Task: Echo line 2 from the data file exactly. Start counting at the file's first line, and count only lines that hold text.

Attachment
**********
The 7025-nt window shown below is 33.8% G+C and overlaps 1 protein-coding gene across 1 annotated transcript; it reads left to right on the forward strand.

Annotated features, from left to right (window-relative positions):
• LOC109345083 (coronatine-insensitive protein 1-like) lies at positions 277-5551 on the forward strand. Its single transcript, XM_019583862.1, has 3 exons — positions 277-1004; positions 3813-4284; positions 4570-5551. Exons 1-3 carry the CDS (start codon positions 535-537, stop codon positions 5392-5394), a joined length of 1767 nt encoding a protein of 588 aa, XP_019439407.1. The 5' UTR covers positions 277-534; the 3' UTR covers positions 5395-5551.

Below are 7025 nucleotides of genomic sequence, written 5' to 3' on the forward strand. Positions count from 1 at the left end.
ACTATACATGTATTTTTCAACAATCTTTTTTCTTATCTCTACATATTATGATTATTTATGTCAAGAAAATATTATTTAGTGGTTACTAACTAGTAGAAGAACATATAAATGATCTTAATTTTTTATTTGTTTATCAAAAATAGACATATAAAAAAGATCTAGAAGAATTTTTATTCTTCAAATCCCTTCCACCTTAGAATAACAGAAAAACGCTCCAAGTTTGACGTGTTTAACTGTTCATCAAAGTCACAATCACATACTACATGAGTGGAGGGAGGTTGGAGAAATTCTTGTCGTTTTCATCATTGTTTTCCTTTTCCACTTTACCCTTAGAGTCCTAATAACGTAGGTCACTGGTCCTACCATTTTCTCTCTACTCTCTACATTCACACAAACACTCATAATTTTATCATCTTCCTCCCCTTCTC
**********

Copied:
Annotated features, from left to right (window-relative positions):